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F-117 flying again?

Discussion in 'AviatorChat.com' started by alexD, Nov 16, 2010.

  1. furmano

    furmano F1 World Champ
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    Looking at some of the videos from various air shows and comparing the "real" F-117's to the static display above, what strikes me is the difference in color and finish.

    The static display above is black but it's kind of shiny. Look at the real F-117's and you will see they are not just black but REALLY black and they absorb most of the light, hardly not reflective at all. Things that make you go, hmmmmm. :p

    Also looking at the airplanes in the video, moving and with relative scale, man do they look...scary! At least to me. Whenever I saw them on display I got an this sense of fear, like I had just walked up to Darth Vader! :)

    -F
     
  2. Hannibal308

    Hannibal308 F1 Rookie
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    2500 pounds? Isn’t the 27 a 2000 pound guided BLU-109? I can’t recall any 2500 pound bombs, but it’s been a few years so I’m likely wrong.
     
  3. tazandjan

    tazandjan Two Time F1 World Champ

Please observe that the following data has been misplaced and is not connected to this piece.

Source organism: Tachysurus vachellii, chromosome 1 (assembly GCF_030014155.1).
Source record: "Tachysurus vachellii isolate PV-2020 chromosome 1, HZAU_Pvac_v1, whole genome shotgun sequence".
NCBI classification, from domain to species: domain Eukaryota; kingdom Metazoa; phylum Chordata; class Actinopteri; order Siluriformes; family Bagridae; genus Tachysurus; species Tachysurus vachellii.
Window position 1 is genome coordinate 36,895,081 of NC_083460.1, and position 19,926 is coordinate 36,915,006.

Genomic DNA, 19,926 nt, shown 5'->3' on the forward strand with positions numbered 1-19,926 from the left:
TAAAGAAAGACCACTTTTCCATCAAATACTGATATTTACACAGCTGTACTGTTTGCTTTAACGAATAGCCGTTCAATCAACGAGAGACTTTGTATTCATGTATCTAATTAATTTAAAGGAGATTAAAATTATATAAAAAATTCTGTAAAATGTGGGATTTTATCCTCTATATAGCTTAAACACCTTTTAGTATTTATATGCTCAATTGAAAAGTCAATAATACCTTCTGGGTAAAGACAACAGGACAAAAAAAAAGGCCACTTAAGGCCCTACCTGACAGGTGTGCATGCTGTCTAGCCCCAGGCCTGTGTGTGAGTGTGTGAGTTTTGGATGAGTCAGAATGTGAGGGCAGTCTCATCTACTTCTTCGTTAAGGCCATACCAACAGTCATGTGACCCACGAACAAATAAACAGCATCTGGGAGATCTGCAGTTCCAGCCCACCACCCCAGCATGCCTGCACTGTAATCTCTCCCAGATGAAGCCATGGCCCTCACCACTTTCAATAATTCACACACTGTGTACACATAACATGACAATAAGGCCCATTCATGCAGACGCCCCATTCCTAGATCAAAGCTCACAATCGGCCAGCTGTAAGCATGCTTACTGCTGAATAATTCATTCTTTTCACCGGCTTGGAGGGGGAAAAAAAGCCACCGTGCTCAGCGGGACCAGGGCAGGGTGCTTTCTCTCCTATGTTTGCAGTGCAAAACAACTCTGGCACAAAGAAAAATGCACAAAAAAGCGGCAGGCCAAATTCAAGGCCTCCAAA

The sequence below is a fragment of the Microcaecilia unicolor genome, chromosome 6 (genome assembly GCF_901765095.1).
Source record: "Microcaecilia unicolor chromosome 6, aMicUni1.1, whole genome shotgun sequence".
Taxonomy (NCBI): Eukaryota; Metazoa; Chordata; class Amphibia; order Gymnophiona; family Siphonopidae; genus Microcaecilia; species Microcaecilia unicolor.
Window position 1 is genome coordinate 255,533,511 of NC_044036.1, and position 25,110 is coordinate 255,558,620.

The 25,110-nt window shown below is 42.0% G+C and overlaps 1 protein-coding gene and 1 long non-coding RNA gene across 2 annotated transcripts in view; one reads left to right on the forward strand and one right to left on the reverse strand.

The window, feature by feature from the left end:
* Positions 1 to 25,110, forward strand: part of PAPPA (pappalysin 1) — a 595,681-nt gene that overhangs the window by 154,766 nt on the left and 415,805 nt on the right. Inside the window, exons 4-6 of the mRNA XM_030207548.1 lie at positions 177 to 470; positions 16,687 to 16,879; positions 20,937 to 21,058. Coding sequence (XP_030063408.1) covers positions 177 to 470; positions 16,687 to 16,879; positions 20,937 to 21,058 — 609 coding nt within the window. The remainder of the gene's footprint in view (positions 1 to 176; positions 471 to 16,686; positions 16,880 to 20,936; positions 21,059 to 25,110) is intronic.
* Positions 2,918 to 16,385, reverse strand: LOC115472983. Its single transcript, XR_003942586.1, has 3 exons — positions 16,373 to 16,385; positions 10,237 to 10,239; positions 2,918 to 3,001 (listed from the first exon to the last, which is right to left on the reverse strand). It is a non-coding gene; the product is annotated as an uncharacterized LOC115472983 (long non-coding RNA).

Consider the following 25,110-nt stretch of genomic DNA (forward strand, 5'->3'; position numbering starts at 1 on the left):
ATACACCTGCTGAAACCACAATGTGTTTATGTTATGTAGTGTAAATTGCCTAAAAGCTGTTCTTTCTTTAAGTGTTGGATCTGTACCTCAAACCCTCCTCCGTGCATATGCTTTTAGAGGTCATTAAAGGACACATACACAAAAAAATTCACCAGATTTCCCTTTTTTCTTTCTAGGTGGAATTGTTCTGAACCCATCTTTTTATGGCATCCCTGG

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    Will- The GBU-27 consists of a 2000 lb BLU-109 penetrator or a 2000 lb Mk-84 GP warhead and PGM kit. The warhead alone weighs 2000 lbs and the guidance kit and extending tail fin kit weigh ~ 500 lbs. I did the OT&E on the GBU-24, the initial Paveway III LLLGB. and dropped several in Desert Storm. The guidance and tail kits are quite large. The fins on the GBU-27 were smaller than on the GBU-24, so the kit might have weighed 450 lbs instead of 500 lbs, but close enough. Most general aviation articles will show a 2000 lb weight for the Mk-84 through the GBU-10 and GBU-24, even though the GBU-24/27 were quite a bit heavier than even the GBU-10.

    We landed after an aborted mission in Desert Storm with 4xGBU-24s still on board and that was 10,000 lbs of ordnance. Here is the GBU-27, which was an F-117A specific weapon. I seem to remember the GBU-24 would not fit in the F-117A weapons bay. The way the F-117A delivered weapons, the GBU-27 was more suitable for the near vertical impacts.


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  4. Wade

    Wade Two Time F1 World Champ
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    We saw the F-117 at Tabuk, S.A. as well.
     
  5. Wade

    Wade Two Time F1 World Champ
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  6. Hannibal308

    Hannibal308 F1 Rookie
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    Thanks, Taz, for the lesson. As an F-16 Block 40 pilot, dropping 2000 pound GBU-10s and 500 pound -12s (as well as the GPS-Guided -30 and -31 versions, respectively) was 50% of what we did. I was just curious as to the bomb body for the -27 as I be never heard of 2500 pound bomb, but I get where you came from now. That PWIII guidance kit is indeed huge!
     
  7. tazandjan

    tazandjan Two Time F1 World Champ